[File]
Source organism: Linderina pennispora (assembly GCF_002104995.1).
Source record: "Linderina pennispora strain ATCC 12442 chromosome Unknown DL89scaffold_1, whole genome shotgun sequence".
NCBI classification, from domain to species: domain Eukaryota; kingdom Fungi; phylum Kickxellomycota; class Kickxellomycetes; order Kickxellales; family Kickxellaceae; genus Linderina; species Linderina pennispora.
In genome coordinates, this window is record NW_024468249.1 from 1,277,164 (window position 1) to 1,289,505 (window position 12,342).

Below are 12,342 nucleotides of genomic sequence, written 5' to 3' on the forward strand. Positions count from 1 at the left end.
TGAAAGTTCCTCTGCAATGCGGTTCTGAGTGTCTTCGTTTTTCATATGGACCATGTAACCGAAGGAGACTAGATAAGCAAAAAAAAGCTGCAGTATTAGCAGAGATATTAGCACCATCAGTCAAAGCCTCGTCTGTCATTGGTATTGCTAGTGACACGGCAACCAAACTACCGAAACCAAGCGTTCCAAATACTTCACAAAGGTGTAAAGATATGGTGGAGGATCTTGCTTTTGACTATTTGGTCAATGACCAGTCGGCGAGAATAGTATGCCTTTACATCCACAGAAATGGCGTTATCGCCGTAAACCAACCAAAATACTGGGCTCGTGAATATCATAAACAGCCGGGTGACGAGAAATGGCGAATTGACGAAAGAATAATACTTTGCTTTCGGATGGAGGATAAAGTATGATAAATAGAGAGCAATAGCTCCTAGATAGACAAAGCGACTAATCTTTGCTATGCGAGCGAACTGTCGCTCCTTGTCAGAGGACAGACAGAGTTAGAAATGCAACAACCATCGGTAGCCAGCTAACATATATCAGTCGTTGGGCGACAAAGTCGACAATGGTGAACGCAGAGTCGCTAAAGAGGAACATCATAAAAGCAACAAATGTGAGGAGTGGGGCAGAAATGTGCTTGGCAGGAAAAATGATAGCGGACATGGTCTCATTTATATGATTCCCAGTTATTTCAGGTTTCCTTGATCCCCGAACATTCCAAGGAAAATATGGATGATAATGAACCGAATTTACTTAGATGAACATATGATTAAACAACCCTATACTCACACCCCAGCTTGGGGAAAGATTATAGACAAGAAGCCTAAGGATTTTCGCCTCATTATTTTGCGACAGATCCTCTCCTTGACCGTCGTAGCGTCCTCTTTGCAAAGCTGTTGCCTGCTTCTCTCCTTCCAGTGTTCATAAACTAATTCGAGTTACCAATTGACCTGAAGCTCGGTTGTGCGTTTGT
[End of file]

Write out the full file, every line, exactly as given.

Source organism: Linderina pennispora (assembly GCF_002104995.1).
Source record: "Linderina pennispora strain ATCC 12442 chromosome Unknown DL89scaffold_1, whole genome shotgun sequence".
NCBI classification, from domain to species: domain Eukaryota; kingdom Fungi; phylum Kickxellomycota; class Kickxellomycetes; order Kickxellales; family Kickxellaceae; genus Linderina; species Linderina pennispora.
In genome coordinates, this window is record NW_024468249.1 from 1,277,164 (window position 1) to 1,289,505 (window position 12,342).

Below are 12,342 nucleotides of genomic sequence, written 5' to 3' on the forward strand. Positions count from 1 at the left end.
TGAAAGTTCCTCTGCAATGCGGTTCTGAGTGTCTTCGTTTTTCATATGGACCATGTAACCGAAGGAGACTAGATAAGCAAAAAAAAGCTGCAGTATTAGCAGAGATATTAGCACCATCAGTCAAAGCCTCGTCTGTCATTGGTATTGCTAGTGACACGGCAACCAAACTACCGAAACCAAGCGTTCCAAATACTTCACAAAGGTGTAAAGATATGGTGGAGGATCTTGCTTTTGACTATTTGGTCAATGACCAGTCGGCGAGAATAGTATGCCTTTACATCCACAGAAATGGCGTTATCGCCGTAAACCAACCAAAATACTGGGCTCGTGAATATCATAAACAGCCGGGTGACGAGAAATGGCGAATTGACGAAAGAATAATACTTTGCTTTCGGATGGAGGATAAAGTATGATAAATAGAGAGCAATAGCTCCTAGATAGACAAAGCGACTAATCTTTGCTATGCGAGCGAACTGTCGCTCCTTGTCAGAGGACAGACAGAGTTAGAAATGCAACAACCATCGGTAGCCAGCTAACATATATCAGTCGTTGGGCGACAAAGTCGACAATGGTGAACGCAGAGTCGCTAAAGAGGAACATCATAAAAGCAACAAATGTGAGGAGTGGGGCAGAAATGTGCTTGGCAGGAAAAATGATAGCGGACATGGTCTCATTTATATGATTCCCAGTTATTTCAGGTTTCCTTGATCCCCGAACATTCCAAGGAAAATATGGATGATAATGAACCGAATTTACTTAGATGAACATATGATTAAACAACCCTATACTCACACCCCAGCTTGGGGAAAGATTATAGACAAGAAGCCTAAGGATTTTCGCCTCATTATTTTGCGACAGATCCTCTCCTTGACCGTCGTAGCGTCCTCTTTGCAAAGCTGTTGCCTGCTTCTCTCCTTCCAGTGTTCATAAACTAATTCGAGTTACCAATTGACCTGAAGCTCGGTTGTGCGTTTGT